Meeting older Americans where they are: at home

From care providers and partners to community organizations, health care companies serving older Americans – some of the most vulnerable to COVID-19 – have adapted to address the needs of their members in the face of the pandemic. Dr. Philip Oravetz, Chief Population Officer at Ochsner Health System, Founder and CEO of Papa Andrew Parker, and Lucy Theilheimer, the Chief Strategy and Impact Officer of Meals on Wheels America joined Humana’s VP, Bold Goal & Population Health Strategy Caraline Coats to discuss how their organizations, and the health system as a whole, evolved to meet older Americans where they are: at home.

“We’re at an inflection point in medicine,” said Dr. Oravetz. “There was an explosion of telehealth and telehealth-enabled services. Last year we did about 3,000 telehealth visits. We ramped up to about 3,000 per day during the peak of COVID.” Oravetz highlighted just how critical telehealth became to helping patients manage chronic illnesses, positing that telehealth will far outlast the pandemic.

Andrew Parker, Founder and CEO of Papa, an organization that connects seniors with college students for companionship and assistance, says older adults have also adapted. “I don’t think, without the pandemic, that they would’ve been so adoptive to utilize things like telehealth, like a virtual companionship solution.” Coronavirus, he says, encouraged seniors to say “I am lonely, I am isolated,” and to seek out the help they need.

Parker went on to mention how the nationwide protests that began as a result of George Floyd’s death have initiated important conversations between Papa Pals and the members they’re assisting. “The Papa Pals become a trusted friend and companion, which allows us to build a relationship with these members and talk about some of these issues,” he says. “You have an older generation talking to a much younger generation, that maybe even views the world way differently. We do our best to not only talk about these things in an open way, but do it to make sure people understand that we’re here to support them.”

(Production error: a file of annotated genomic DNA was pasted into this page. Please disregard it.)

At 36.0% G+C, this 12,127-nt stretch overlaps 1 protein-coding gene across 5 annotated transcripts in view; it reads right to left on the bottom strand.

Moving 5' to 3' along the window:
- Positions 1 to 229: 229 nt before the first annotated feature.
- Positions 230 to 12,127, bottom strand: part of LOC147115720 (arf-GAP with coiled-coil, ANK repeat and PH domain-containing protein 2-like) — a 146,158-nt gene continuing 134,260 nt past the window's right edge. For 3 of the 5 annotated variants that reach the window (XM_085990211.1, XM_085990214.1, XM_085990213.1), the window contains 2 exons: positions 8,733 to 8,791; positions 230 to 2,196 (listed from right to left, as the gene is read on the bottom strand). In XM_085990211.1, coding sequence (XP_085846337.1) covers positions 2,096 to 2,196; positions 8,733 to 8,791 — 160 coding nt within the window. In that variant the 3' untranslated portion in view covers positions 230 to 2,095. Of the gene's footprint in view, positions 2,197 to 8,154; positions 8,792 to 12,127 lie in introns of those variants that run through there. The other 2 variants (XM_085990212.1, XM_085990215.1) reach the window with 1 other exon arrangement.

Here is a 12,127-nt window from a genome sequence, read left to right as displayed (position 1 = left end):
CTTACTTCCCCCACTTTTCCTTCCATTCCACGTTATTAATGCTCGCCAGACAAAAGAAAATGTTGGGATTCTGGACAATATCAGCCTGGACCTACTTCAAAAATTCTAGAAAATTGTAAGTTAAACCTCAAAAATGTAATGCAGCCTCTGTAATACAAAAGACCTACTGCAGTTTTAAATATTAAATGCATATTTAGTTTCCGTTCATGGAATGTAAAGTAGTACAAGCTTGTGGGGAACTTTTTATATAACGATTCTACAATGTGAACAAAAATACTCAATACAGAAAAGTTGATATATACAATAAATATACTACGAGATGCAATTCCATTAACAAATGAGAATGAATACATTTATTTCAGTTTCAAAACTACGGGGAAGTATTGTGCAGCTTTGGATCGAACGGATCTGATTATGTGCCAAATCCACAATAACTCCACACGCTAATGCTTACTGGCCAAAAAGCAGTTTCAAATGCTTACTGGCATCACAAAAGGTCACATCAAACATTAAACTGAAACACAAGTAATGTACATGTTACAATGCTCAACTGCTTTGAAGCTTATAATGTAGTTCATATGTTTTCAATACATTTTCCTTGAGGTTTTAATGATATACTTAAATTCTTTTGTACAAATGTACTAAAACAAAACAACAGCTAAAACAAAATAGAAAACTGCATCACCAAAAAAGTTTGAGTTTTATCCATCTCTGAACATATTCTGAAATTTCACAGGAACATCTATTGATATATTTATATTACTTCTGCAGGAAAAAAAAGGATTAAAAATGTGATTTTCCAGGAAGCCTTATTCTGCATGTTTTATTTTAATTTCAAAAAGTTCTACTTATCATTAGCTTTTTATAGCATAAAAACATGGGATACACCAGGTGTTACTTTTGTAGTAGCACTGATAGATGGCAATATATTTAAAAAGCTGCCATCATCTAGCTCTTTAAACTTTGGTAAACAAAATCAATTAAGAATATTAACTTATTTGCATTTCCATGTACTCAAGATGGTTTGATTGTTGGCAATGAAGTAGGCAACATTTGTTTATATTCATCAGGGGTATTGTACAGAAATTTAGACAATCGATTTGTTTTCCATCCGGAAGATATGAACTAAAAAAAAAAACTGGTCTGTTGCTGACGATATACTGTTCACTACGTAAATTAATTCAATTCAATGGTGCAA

The pandemic also shed light on the impact social isolation and loneliness can play in one’s health, Caraline Coats, Humana VP, Bold Goal & Population Health Strategy, noted. “Our health care industry was really built around acute and episodic care, not really [whole] health care. I often hear experts saying we’re potentially underestimating the impact of mental health around all of this.”

Building on this idea, Lucy Theilheimer, the Chief Strategy and Impact Officer of Meals on Wheels America, emphasized why “building the bridge between the clinical and the social,” is so critical when it comes to coordinated care. “With this greater understanding of how social determinants impact both physical and mental well-being, we have an opportunity to make sure we’re putting resources where they can best meet the need that an individual has.”

Watch the full conversation here.

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